Strict doesn't need a lot of keywords, most code is only valid written in one way. Switching arguments or changing code style will make the code usually not longer compile (or at least not behave the same way). Strict keywords are most similar to the go language, Python and C#. For details check the grammar strict.iro file.
You will understand any .strict code you read, writing code is much harder due to all the strict rules ^^
Loops and control flow
Comparsions and Operators
- is (any equal comparsion)
- not (negation)
- as, to (type conversion)
- and, or (english words instead of strange C operators)
- +, -, *, /, %, xor (for math)
- () for lists/arrays, which includes method parameters and method call arguments, there is no empty list (), it is never written and just None. Thus method and method calls must not use empty ().
- let and = to assign initial value
Everything in Strict.Base is always available, everything else you can just import
Strict only allows assignment at creation time, which is when the let keyword is used.
let number = 5 let text = "Hey"
Only mutable types can even change their state, and they are rarely used (linked lists or counts). In this example count, list and index are all mutable, the compiler can still optimize index away, but count and list will prevent this code from running automatically in parallel like all immutable code will do in any loop.
let count = Count(0) let list = List(Number) for index in Range(0, 10) count.Increase(1) list.Add(count)
Any comment is considered bad. Only add comments to methods to explain functionality or link to more information, comments for members, types, inside methods are all not allowed. Like in C, Java or C# comments start with //, no other type of comment is allowed, multiline comments are not needed, if your comment is more than 3 lines, the compiler will refuse it.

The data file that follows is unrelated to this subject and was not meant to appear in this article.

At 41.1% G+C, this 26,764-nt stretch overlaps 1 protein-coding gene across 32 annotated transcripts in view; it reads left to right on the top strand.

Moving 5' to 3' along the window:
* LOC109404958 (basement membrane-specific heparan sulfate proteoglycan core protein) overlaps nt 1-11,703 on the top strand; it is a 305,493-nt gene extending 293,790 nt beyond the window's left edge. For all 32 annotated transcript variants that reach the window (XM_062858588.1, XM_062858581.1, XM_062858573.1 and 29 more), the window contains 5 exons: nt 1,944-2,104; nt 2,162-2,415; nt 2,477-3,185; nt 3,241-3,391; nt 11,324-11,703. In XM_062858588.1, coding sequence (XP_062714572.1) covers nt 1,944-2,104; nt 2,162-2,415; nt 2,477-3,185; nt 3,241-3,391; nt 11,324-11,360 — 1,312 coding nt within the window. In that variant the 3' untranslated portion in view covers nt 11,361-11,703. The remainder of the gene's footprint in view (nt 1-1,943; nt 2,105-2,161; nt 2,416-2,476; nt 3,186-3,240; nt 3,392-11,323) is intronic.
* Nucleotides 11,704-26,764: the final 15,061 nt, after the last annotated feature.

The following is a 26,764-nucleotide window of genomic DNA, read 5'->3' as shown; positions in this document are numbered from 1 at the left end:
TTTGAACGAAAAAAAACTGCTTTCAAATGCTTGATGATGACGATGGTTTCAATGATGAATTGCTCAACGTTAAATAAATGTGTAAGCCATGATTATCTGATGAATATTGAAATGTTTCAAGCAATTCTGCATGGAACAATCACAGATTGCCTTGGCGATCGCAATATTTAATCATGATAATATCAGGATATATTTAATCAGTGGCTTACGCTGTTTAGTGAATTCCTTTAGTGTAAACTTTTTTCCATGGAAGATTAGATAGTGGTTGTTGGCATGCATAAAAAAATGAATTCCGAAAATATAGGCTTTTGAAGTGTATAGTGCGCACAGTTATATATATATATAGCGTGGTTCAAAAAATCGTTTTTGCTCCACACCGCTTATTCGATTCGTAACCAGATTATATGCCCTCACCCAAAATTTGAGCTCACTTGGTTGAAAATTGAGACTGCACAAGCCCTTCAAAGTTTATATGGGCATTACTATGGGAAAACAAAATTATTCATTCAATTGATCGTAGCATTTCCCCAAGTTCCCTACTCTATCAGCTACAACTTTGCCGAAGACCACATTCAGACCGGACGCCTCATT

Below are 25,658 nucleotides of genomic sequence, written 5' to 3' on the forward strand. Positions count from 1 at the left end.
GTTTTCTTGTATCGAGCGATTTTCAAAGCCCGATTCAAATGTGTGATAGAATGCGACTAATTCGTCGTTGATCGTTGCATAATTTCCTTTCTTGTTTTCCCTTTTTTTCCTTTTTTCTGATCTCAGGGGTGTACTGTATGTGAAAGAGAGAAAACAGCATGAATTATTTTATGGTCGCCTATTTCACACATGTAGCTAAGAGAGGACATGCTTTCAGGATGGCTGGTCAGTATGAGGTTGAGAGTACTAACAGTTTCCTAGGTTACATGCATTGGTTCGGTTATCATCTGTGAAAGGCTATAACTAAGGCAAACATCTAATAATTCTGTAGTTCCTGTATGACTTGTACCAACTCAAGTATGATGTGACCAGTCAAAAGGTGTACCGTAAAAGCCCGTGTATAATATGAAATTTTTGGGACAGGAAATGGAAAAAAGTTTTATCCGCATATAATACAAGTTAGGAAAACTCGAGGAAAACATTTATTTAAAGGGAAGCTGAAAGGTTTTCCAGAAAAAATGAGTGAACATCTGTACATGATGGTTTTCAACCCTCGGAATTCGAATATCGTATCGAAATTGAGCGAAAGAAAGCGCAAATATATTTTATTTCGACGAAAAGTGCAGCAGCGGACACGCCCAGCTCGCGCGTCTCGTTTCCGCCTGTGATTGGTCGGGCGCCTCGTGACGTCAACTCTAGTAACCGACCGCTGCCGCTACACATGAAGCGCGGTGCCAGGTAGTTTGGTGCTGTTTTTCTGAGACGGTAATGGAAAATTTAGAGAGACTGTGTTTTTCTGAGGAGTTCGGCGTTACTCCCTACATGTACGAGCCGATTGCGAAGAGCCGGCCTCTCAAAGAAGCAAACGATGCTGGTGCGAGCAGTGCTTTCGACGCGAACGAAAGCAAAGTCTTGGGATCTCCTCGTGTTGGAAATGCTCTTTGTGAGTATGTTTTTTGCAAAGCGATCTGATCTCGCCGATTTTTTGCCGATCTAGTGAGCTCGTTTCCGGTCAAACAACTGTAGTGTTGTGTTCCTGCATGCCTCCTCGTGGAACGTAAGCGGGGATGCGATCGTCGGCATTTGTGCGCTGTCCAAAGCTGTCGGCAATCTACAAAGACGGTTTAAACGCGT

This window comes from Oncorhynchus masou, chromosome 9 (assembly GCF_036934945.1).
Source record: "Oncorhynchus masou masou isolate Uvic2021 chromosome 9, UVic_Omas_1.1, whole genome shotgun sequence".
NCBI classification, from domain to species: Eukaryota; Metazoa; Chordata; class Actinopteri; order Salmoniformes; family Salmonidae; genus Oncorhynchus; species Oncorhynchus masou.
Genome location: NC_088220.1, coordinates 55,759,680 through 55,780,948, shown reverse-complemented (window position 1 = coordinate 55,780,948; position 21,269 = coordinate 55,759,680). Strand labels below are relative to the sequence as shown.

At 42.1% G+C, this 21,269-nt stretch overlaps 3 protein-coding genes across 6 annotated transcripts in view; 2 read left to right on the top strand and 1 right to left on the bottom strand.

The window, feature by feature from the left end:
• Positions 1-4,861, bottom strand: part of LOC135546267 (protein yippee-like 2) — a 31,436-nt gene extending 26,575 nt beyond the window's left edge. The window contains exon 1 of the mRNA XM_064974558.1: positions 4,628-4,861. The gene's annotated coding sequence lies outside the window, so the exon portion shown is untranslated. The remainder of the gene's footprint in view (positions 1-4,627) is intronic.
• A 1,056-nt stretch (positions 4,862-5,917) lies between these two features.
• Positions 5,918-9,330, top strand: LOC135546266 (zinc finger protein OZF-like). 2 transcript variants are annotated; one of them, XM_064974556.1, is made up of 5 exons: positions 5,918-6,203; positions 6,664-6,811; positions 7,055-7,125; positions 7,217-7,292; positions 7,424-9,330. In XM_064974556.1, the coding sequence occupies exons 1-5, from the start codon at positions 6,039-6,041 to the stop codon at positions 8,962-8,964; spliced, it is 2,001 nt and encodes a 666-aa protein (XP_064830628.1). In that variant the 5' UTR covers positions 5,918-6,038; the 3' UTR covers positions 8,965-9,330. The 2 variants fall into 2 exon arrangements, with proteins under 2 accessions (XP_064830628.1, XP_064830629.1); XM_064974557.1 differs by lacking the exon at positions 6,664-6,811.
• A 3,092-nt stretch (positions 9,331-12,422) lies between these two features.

Everything is an expression
All statements are expressions in Strict, in fact any expression can be put into a line of code, can be a parameter, part of a if statement or for loop, etc. If an expression stands on its own and returns a value, it must be true, otherwise it will cause a runtime, test and even compiler error immediately.
A Strict package folder looks like this (folder must match project name):
- build.yml (package meta data, autogenerated if missing: author, creation date and special build settings if needed)
- README.md (description, must start with project name header, should contain usage examples of the package and maybe a quick overview of types available, only allowed in main folder)
- .gitignore (is usually empty, but if you really need to exclude files, do it here)
- .editorconfig (defaults to tabs with 2 spaces and the default styling used for Strict, this way all editors will behave the normal way)
- any other file MUST be a .strict file, which defines a type each (class or trait)
- SubFolder can contain more .strict files
Runnable apps must contain a Program.strict file, which defines allows code that is called automatically when the app starts (think main())
has log Log test() log.LastLine() is "Hello World" log.Write("Hello World")
and more at https://github.com/strict-lang